Higher royalty receipts from the mining sector may allow Odisha to avoid market borrowings via state development loans (SDLs) for the second year in a row in FY23, a senior state government official told FE.
Even as many states struggle to raise funds at high interest rate, fiscally surplus Odisha made a net debt repayment of Rs 19,102 crore in FY22.
Though a target was set to borrow Rs 20,465 crore, including through SDL issuances of Rs 18,000 crore, it did not raise any funds from the market in the year.
While rise in the global commodity prices, especially of iron ore, fetched the mining-rich state about Rs 48,000 crore in premium for mineral extracts as against a budget target of about `15,000 crore, it is hopeful of garnering revenue of Rs 50,000 crore via this route this year.
So, it has factored in about Rs 2,000 crore market borrowing in FY23 in its overall debt and liabilities of Rs 21,000 crore in the budget. “Probably we will not raise even these funds from market this year,” the official said, adding that the government plans to draw down on Rs 10,000 crore cash balance and soft loans of about Rs 12,000 crore from Odisha Mineral Bearing Areas Development Corporation (OMBADC), a state government undertaking.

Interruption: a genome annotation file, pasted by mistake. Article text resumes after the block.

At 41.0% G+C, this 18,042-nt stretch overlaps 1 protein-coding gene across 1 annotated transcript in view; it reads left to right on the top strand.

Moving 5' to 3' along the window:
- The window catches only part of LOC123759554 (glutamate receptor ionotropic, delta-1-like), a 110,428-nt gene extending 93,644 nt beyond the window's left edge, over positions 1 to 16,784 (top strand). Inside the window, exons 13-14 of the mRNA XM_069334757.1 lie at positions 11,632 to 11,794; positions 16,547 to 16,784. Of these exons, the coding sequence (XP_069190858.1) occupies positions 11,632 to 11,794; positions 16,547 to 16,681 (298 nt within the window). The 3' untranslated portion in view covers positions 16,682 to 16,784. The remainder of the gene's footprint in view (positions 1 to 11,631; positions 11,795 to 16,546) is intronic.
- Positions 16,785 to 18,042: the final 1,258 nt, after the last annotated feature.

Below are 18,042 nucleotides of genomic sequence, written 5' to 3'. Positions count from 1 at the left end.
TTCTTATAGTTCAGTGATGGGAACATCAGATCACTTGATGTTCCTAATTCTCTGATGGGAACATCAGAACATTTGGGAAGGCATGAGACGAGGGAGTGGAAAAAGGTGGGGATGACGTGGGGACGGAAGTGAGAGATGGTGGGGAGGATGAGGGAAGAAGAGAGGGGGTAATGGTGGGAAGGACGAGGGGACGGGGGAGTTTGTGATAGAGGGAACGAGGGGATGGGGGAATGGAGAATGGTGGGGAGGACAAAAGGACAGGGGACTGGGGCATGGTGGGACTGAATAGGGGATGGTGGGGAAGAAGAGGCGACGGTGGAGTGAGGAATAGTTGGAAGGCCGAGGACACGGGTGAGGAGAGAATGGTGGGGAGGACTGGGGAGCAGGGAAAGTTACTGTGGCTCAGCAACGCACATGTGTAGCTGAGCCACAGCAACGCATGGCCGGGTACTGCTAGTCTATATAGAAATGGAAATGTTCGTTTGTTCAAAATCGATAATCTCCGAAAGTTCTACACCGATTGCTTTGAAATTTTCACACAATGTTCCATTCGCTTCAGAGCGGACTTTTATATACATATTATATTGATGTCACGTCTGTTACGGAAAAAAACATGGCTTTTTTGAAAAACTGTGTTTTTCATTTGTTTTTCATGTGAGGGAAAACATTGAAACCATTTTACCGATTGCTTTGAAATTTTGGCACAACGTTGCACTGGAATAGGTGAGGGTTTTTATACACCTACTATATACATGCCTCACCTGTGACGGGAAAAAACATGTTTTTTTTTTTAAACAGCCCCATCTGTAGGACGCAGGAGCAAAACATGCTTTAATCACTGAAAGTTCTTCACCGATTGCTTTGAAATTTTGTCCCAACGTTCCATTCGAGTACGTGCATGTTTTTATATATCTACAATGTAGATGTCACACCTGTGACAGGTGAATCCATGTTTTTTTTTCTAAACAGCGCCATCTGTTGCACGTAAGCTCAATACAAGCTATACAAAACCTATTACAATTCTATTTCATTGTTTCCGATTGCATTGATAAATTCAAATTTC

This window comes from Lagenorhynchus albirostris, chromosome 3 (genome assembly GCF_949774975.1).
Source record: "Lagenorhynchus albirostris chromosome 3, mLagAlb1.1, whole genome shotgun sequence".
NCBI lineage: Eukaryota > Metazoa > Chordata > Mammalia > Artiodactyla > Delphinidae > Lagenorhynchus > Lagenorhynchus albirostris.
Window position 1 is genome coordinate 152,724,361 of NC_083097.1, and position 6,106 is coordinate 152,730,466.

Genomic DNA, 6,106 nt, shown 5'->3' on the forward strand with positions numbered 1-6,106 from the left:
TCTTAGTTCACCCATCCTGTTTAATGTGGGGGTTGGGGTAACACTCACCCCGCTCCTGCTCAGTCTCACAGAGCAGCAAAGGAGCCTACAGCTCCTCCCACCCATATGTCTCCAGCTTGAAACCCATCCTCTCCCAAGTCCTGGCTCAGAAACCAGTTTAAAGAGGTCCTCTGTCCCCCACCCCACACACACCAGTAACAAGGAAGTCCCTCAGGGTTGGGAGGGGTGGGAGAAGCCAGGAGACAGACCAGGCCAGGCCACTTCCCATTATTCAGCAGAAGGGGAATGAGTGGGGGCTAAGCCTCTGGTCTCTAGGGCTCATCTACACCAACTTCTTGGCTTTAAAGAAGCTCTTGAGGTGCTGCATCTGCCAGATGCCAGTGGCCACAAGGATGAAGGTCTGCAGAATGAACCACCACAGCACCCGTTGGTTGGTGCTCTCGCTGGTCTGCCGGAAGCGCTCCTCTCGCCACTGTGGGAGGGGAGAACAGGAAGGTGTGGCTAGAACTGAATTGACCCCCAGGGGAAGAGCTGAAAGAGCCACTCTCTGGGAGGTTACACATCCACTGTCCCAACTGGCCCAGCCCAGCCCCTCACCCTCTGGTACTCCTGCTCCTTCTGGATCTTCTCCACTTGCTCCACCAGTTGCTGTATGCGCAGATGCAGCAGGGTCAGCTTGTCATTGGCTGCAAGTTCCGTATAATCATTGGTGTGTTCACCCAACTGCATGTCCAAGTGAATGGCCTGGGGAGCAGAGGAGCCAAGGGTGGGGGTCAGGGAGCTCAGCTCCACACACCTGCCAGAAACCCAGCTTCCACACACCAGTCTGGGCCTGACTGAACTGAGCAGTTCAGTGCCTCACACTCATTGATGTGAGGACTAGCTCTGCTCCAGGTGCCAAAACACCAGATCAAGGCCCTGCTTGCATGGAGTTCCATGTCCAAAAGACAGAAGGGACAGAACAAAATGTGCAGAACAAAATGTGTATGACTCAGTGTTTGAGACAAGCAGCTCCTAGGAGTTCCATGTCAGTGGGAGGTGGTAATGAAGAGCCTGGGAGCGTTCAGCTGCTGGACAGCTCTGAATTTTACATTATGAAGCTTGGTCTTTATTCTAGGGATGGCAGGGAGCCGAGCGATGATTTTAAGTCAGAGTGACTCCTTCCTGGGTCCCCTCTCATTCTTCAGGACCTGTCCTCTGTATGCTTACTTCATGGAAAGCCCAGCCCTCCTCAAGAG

“Our total expenditure rose by 20% on year in FY22 while revenues increased by 43% in FY22,” the official said. The state could not accelerate spending due to three months lost on account of prevailing model code of conduct for urban and local bodies elections in the state. Yet, it achieved robust capex of Rs 23,211 crore or 90% of FY22 target. The total expenditure was also 92% of the full year target of Rs 1.45 trillion.With revenue position much stronger, the state budget capex will almost double on year to Rs 42,000 crore in FY23 while total expenditure is projected to grow nearly 50% to Rs 2 trillion in FY23.
Odisha government gets a premium, a percentage of the price of the iron ore set by the Indian Bureau of Mines each month. Many companies had won the mining auction with more than 100% premium, i.e, a company has to pay 100% of the monthly value of the IBM-set price of iron ore to the state government as premium on ore despatches. Annually, Odisha collects 75-80% of mining revenues from iron ore and the balance from ores such as coal.
Any sharp correction in iron-ore prices globally could hit Odisha revenues. Global iron ore prices have come down by about 10% recently on fears of lower Chinese demand due to rise in Covid cases.
Icra has estimated the net SDL issuance by states at Rs 6 trillion in FY23, an increase of 21.9% from Rs 4.9 trillion in FY22.